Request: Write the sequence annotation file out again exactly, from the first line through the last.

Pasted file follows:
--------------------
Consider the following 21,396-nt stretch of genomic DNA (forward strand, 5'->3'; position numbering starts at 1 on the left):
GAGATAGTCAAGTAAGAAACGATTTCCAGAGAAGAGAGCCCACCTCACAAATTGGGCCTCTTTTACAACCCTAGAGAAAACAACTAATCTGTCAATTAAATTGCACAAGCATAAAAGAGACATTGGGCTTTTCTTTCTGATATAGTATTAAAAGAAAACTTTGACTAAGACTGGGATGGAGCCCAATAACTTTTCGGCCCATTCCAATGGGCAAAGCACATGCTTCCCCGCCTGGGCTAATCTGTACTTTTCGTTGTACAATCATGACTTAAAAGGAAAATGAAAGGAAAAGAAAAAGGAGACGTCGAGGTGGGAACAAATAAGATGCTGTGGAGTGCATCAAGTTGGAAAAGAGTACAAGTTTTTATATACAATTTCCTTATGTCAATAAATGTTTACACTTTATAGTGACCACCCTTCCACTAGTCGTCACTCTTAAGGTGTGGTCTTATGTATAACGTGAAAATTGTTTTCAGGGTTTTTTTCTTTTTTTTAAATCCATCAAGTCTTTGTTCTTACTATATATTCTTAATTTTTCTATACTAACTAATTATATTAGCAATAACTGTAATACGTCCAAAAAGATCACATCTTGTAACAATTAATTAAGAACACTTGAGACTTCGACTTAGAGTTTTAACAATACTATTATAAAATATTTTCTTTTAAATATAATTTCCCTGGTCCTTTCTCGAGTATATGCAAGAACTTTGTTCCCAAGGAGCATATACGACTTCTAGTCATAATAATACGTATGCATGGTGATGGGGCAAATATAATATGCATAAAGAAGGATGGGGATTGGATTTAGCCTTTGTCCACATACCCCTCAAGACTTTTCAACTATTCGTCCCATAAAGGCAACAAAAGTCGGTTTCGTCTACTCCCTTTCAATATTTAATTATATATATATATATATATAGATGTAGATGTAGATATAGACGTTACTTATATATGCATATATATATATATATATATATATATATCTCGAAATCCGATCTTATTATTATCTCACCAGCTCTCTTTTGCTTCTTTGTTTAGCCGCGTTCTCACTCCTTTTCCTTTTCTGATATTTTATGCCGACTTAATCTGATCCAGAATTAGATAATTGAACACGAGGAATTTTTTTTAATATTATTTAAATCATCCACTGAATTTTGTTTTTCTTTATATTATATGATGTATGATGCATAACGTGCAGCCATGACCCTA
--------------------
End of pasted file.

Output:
Consider the following 21,396-nt stretch of genomic DNA (forward strand, 5'->3'; position numbering starts at 1 on the left):
GAGATAGTCAAGTAAGAAACGATTTCCAGAGAAGAGAGCCCACCTCACAAATTGGGCCTCTTTTACAACCCTAGAGAAAACAACTAATCTGTCAATTAAATTGCACAAGCATAAAAGAGACATTGGGCTTTTCTTTCTGATATAGTATTAAAAGAAAACTTTGACTAAGACTGGGATGGAGCCCAATAACTTTTCGGCCCATTCCAATGGGCAAAGCACATGCTTCCCCGCCTGGGCTAATCTGTACTTTTCGTTGTACAATCATGACTTAAAAGGAAAATGAAAGGAAAAGAAAAAGGAGACGTCGAGGTGGGAACAAATAAGATGCTGTGGAGTGCATCAAGTTGGAAAAGAGTACAAGTTTTTATATACAATTTCCTTATGTCAATAAATGTTTACACTTTATAGTGACCACCCTTCCACTAGTCGTCACTCTTAAGGTGTGGTCTTATGTATAACGTGAAAATTGTTTTCAGGGTTTTTTTCTTTTTTTTAAATCCATCAAGTCTTTGTTCTTACTATATATTCTTAATTTTTCTATACTAACTAATTATATTAGCAATAACTGTAATACGTCCAAAAAGATCACATCTTGTAACAATTAATTAAGAACACTTGAGACTTCGACTTAGAGTTTTAACAATACTATTATAAAATATTTTCTTTTAAATATAATTTCCCTGGTCCTTTCTCGAGTATATGCAAGAACTTTGTTCCCAAGGAGCATATACGACTTCTAGTCATAATAATACGTATGCATGGTGATGGGGCAAATATAATATGCATAAAGAAGGATGGGGATTGGATTTAGCCTTTGTCCACATACCCCTCAAGACTTTTCAACTATTCGTCCCATAAAGGCAACAAAAGTCGGTTTCGTCTACTCCCTTTCAATATTTAATTATATATATATATATATATAGATGTAGATGTAGATATAGACGTTACTTATATATGCATATATATATATATATATATATATATATCTCGAAATCCGATCTTATTATTATCTCACCAGCTCTCTTTTGCTTCTTTGTTTAGCCGCGTTCTCACTCCTTTTCCTTTTCTGATATTTTATGCCGACTTAATCTGATCCAGAATTAGATAATTGAACACGAGGAATTTTTTTTAATATTATTTAAATCATCCACTGAATTTTGTTTTTCTTTATATTATATGATGTATGATGCATAACGTGCAGCCATGACCCTA